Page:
The TIDE program has also established a Software Integration Laboratory at the National Robotics Engineering Consortium facility in Lawrenceville, PA. TIDE personnel are using the lab to help SMEs identify software implementation issues. At the lab, SMEs duplicate their legacy systems and data to examine the interaction with software programs they are considering.
The Results Speak for Themselves
The TIDE program verifies the benefits of advanced technology and paves the way for SMEs to adopt it. In the first demonstration project, TIDE personnel helped Carco Electronics to implement 3D solid modeling and finite element analysis software. Staff members from the SEI and Duquesne University's Institute for Economic Transformation examined Carco's needs and current processes. Based on the findings, they conducted three in-house training programs on solid modeling and functional economic analysis (FEA). TIDE personnel also recommended that Carco increase bandwidth on its computer network to improve modeling speed, and that Carco double its number of software licenses so that more drafters could access them. They also worked with Carco leadership to incorporate solid modeling and in-house FEA as part of the company's strategic vision.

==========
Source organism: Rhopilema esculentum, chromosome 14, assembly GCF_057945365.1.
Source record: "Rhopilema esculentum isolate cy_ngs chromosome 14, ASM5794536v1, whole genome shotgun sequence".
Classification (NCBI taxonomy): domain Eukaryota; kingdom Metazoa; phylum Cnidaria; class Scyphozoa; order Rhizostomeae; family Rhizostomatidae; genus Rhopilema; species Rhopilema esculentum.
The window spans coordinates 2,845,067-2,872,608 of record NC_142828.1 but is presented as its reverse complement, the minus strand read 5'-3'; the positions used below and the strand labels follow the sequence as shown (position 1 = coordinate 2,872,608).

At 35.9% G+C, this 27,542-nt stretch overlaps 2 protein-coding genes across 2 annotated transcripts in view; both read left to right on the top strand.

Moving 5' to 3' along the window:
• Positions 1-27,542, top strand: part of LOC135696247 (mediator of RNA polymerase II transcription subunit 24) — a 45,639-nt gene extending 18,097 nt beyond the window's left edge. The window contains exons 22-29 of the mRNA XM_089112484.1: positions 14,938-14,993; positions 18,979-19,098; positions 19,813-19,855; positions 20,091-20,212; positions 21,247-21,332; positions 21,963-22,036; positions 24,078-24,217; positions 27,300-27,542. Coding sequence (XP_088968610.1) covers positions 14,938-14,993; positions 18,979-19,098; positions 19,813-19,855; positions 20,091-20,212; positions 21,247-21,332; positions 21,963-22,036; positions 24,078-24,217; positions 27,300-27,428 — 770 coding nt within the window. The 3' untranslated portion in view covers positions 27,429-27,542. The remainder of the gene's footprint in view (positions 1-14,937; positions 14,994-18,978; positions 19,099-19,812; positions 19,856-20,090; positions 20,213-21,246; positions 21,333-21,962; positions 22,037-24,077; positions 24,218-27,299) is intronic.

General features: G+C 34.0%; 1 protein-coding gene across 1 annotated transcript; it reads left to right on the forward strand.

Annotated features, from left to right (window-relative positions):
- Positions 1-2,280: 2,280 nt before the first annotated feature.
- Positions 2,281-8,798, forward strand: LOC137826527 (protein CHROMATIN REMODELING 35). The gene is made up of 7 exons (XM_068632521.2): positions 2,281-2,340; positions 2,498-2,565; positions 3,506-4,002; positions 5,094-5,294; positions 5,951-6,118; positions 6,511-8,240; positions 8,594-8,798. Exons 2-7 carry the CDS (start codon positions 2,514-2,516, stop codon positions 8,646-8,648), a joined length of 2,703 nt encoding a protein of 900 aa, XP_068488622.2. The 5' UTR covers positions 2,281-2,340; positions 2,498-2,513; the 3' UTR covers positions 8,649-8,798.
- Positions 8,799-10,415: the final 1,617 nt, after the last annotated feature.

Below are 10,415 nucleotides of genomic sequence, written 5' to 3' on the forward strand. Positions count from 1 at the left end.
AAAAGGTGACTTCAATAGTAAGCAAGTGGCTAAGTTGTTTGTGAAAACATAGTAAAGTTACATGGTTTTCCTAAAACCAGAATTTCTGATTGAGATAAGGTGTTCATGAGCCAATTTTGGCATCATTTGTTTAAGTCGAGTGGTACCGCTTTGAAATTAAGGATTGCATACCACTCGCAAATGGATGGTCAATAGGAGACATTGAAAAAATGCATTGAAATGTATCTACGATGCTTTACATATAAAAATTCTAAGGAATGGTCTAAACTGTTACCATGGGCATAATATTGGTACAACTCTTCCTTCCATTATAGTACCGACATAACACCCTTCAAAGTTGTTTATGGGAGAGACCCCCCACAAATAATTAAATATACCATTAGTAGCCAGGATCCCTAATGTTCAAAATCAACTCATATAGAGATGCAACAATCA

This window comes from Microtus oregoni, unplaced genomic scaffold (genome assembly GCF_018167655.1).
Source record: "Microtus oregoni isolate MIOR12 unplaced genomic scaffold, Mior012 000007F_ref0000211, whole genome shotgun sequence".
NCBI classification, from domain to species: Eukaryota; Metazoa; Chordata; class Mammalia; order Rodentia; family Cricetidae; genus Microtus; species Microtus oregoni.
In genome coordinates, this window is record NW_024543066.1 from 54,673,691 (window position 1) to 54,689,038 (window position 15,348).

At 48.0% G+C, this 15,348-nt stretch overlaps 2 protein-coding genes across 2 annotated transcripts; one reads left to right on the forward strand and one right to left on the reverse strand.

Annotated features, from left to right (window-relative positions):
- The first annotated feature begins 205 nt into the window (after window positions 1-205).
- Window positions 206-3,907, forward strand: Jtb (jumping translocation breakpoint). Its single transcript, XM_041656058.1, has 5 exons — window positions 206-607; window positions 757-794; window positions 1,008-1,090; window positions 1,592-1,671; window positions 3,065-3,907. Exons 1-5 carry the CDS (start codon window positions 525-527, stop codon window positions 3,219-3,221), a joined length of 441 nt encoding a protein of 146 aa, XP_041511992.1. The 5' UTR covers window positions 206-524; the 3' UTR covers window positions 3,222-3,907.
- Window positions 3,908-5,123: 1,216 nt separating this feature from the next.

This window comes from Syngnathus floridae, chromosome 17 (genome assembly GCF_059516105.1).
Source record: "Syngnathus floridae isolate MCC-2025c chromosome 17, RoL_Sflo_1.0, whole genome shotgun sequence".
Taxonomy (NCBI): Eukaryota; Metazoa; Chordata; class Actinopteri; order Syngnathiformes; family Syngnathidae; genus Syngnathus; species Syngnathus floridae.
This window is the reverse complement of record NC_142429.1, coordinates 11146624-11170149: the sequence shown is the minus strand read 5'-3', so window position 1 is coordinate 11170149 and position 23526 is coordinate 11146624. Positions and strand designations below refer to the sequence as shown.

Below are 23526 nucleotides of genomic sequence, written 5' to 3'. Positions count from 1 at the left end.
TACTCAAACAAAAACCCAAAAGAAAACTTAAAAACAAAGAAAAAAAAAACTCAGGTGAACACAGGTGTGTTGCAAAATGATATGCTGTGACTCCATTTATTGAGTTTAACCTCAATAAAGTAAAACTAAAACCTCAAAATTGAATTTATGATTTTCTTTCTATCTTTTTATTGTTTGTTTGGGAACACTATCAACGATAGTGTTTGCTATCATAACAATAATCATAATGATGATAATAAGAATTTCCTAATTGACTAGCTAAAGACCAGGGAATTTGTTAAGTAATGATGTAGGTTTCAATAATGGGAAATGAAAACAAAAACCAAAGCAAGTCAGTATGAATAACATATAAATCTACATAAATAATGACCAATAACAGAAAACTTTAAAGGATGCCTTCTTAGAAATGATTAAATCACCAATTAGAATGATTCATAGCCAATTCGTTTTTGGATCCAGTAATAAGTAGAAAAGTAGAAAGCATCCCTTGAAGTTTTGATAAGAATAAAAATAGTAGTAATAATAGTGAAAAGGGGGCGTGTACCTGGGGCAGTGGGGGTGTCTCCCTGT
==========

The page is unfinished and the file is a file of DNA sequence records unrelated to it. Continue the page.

Previously, Carco used computer-aided design (CAD) modeling and FEA to validate components and systems before assembly. Now it is using CAD and FEA early in the design process. As a result, drafting and design time have decreased by 25%. Turnaround time for solid model drawings has dropped from weeks to days. On a recent project, the number of engineering change notices decreased from an average 15 per effort to 1.